Premenstrual Dysphoric Disorder
The meaning of Premenstrual Dysphoric Disorder
Premenstrual Dysphoric Disorder (PMDD) is a diagnosis that has been strongly debated for years. PMDD is a mood disorder linked with the luteal phase of the menstrual cycle, which occurs between ovulation and menstruation (Bobel, 2010). PMDD is intended to be applied to a woman who chronically experiences at least 5 of the 10 symptoms: depression, anxiety and tension, sad and crying, angry or irritability, lethargy, decreased interest in activities, appetite changes, insomnia, and physical symptoms such as swollen breasts, headaches, bloating, and weight gain (Lips, 2006).
Leta Hollingworth and the Study of Menstruation
Functional Periodicity: An Experimental Study of the Mental and Motor Abilities of Women during Menstruation by Leta Stetter Hollingworth (1914) focuses on the notion that a woman is not psychologically impaired during menstruation. In order to test the hypothesis that women were significantly impaired during their menstrual cycle, she tested 23 women and 2 men as controls. The test consisted of perceptual and motor skills and mental abilities over a three month period. Hollingworth concluded that he data did not discover a period of mental or motor inefficiency in normal women during their menstrual cycle (Hollingworth, 1914).
Current Menstruation Controversy
In 1993, PMDD was included in the American Psychiatric Association’s Diagnostic and Statistical Manual of Mental Disorders (DSM-IV(R)). PMDD is designated as a research category instead of a diagnostic label; however, its corresponding code number allows clinicians to use it as an official diagnosis (Bobel, 2010). Elizabeth Kissling, author of Capitalizing on the curse: the business of menstruation, states that “there is still no known etiology for PMDD and no empirical evidence that it exists (Bobel, 2010).”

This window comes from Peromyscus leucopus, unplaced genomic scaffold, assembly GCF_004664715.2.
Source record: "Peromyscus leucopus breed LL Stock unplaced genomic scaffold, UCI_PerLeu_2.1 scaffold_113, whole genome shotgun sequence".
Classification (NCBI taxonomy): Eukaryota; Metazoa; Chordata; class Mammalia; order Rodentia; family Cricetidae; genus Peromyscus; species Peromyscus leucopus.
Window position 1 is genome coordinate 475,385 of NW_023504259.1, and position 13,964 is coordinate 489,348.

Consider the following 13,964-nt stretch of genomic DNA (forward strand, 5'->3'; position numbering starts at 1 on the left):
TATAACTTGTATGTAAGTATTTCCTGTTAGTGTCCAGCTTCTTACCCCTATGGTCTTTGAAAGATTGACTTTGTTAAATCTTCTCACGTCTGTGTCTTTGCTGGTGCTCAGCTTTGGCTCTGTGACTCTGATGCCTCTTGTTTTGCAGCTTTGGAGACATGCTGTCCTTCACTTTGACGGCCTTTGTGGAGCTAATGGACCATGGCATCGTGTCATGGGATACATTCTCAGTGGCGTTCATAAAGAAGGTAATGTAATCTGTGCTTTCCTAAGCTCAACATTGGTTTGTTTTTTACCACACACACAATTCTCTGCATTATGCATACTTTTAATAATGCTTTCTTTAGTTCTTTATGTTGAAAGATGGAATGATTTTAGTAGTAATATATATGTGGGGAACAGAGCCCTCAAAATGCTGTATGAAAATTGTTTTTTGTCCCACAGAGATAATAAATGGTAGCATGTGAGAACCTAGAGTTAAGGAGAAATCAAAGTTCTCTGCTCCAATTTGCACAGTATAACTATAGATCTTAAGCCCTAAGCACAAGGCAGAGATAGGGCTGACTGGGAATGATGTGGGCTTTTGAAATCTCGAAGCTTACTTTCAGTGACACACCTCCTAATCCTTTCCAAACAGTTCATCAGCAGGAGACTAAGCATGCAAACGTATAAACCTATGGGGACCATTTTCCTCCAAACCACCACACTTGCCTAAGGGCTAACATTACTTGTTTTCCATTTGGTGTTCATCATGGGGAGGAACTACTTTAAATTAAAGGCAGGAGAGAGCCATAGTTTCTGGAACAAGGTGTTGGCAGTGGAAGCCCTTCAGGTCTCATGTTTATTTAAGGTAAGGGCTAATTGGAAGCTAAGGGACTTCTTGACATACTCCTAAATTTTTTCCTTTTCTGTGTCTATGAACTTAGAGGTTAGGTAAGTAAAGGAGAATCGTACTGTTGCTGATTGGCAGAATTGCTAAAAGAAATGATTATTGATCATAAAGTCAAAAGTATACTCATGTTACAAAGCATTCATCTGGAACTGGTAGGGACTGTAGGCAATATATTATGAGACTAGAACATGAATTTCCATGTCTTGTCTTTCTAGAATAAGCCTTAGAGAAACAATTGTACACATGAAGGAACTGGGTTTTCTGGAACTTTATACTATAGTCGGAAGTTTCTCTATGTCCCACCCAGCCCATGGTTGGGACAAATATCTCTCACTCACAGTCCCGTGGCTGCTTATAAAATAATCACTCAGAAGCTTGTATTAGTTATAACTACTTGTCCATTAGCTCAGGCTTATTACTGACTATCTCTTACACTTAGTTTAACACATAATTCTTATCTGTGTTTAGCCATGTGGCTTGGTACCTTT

Research has shown that women who say they have mood problems premenstrually are more likely than other women to be in stressful life situations, such as abusive relationships or high-stressful work environments (Caplan, 1995). Dr. Ian Tummon, an obstetrician-gynecologist, has written articles suggesting that the term PMS should no longer be used (Caplan, 1995). He states that when his female patients visit him, they begin their appointment by saying “I have terrible PMS.” Throughout their visit, Dr. Tummon asserts that his patients never mention PMS, instead, they spend their entire visit talking about their relationship and worrying about their children (Caplan, 1995). In fact, Dr. Paula Caplan (1995) reports that there is a positive correlation between marital dissatisfaction and the reported intensity of PMS. Dr. Tummon declares that “women have serious problems and deserve to be treated with respect and offered help that is to the point. Diagnosing them as mentally ill will not do the job” (Caplan, 1995).
Stigmatization and the Loss of an Identity
Classifying PMDD as a mental disorder stigmatizes women and may have other undesirable social consequences. Emily Martin asserts that PMS and PMDD are rooted within the stresses of modern capitalism in western culture (Figert, 2005). In fact, she affirms that it is no accident that PMS emerged during the 1930s: “It strikes me as exceedingly significant that Frank was writing immediately after the Depression, at a time when the gains women had made in the paid labor market because of World War I were slipping away. Pressure was placed on women from many sides to give up waged work and allow men to take the jobs (Figert, 2005).http://www.youtube.com/watch?v=nKbybLM12yc